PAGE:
BOG to consider tuition hike for some students

A proposal that would increase tuition by 25 percent for students who have exceeded the required credit hours for their major by 110 percent is just one of a number of controversial proposals state education officials will consider today.

In a meeting at New College in Sarasota today, the Board of Governors will present proposals that would radically change how Florida universities levy tuition.

In addition to the surcharge, the board will consider allowing universities to charge different tuition rates for different degree programs up to a limit set by the board; giving universities full discretion to set tuition rates for out-of-state, non-degree seeking and graduate students; charging a flat rate for fall and spring semesters based on 15 credit hours for any student taking nine or more credit hours; and imposing a $100 per class fee for students who drop more than one class per year.

If implemented, the surcharge could be particularly costly for students who change majors or those who take double majors or minors. For a degree requiring 120 credit hours, the surcharge would be applied to any classes taken once a student has reached 132 hours. With the surcharge, a three-credit-hour class would increase from $309.27 to $386.58 based on 2004/05 tuition rates.

“That’s going to definitely hurt our students,” said USF student body President Bijal Chhadva. “You don’t want students transferring to other schools just because they’ve reached the 132 mark.”

Chhadva said the policy runs counter to the philosophy of a college education.

“We come to university for an education; if there’s a class I want to take to enhance my learning, I should not be penalized for that,” he said.

The proposals are the latest in a line of policies the board has produced to make Florida’s universities more efficient and to adhere to the state legislature’s demand that universities become more accountable. In January, board member Steve Uhlfelder proposed that a form of standardized testing be introduced at state universities, a measure roundly criticized by universities and faculty groups. This year Uhlfelder also recommended universities better utilize classrooms on Fridays and Saturdays by offering incentives to students taking classes on those days.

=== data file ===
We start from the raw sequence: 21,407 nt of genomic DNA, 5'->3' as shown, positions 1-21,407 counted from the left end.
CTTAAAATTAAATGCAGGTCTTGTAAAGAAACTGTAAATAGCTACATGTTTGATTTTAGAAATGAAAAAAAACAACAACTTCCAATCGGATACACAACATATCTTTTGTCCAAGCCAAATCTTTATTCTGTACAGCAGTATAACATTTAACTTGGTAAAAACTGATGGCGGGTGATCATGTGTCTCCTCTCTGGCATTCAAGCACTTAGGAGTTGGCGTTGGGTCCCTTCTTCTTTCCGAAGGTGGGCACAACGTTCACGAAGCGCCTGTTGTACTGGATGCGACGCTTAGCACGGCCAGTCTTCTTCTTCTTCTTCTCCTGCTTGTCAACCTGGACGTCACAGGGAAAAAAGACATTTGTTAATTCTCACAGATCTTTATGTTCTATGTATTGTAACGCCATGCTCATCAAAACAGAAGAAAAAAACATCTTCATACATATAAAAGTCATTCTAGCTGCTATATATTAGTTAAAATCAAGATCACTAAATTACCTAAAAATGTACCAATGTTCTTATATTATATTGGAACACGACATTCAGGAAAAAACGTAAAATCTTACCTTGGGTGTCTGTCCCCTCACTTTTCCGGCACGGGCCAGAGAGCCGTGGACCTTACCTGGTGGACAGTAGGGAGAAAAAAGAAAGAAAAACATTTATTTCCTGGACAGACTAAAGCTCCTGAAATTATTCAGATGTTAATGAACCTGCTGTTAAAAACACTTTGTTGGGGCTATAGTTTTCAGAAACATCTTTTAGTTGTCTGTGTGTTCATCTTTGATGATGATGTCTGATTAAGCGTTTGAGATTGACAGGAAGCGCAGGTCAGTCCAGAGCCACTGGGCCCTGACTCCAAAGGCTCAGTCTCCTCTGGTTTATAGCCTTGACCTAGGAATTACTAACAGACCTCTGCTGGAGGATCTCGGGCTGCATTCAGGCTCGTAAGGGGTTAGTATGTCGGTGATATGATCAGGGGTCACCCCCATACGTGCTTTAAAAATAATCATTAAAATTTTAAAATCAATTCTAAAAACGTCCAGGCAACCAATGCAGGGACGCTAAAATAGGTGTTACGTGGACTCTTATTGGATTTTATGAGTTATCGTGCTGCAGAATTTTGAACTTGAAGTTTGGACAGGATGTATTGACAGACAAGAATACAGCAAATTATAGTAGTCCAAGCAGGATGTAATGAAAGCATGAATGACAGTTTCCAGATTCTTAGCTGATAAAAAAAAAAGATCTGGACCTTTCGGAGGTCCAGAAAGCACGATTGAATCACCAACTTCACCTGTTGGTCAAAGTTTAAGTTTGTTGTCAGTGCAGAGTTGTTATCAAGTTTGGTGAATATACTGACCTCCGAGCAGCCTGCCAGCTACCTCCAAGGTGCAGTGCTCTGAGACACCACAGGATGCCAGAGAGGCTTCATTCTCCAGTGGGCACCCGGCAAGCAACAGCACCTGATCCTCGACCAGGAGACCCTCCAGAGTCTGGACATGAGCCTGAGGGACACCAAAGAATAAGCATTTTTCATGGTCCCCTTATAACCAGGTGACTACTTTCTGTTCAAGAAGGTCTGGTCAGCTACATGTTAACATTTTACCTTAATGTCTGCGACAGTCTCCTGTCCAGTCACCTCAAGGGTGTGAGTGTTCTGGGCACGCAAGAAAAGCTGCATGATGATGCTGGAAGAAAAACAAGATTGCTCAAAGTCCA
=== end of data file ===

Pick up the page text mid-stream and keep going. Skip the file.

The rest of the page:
According to the board’s proposal, changes to the levying of tuition would give universities greater autonomy. USF provost Renu Khator said the university welcomed the flexibility some of the proposals offered but said she opposes the surcharge since many students arrive at USF unsure about what major they will pursue.

“Students should be allowed to explore different fields and more disciplines, and change majors,” said Khator. “It’s really not a bad thing if students want to have more knowledge and take more courses.”

The board first mooted the idea of a 15-credit-hour flat rate in March as an incentive for students to increase their study load, thereby increasing the number of students graduating within four years.

Khator said the proposal made sense for traditional residential universities but not for commuter schools such as USF where a higher percentage of students study part-time. The proposals do not exempt part-time students from having to pay the 15-credit hour flat rate.

“We take pride in serving our community,” she said. “We want to provide access to students who want to come to the university and take a few courses.”

According to Chhadva, the Board of Trustees has discussed an alternative system in which students taking below 14 credit hours pay per credit hour while those taking between 14 and 18 credit hours would be charged for 14 hours. Chhadva also criticized the proposed penalty for students dropping more than one class in a single academic year.

“Something might come up in (a students’) personal life regarding family or finance and they have to drop a class,” he said. “They should not be penalized an additional $100 dollars. It’s not as if they’re getting their money back.”

The board’s proposal to allow universities to charge different tuition rates for different programs could mean equipment-intensive programs, such as engineering, would cost students more than programs using traditional classroom teaching, such as art and science degrees.

“It will radically change the behavior of students and of universities if this tuition proposal moves forward,” Vice Provost Ralph Wilcox said.

At tomorrow’s meeting the board will also vote on a proposal that links 10 percent of universities’ state funding to performance, most likely measured by “academic learning compacts,” a measure to show that students have skills and knowledge relevant to their major.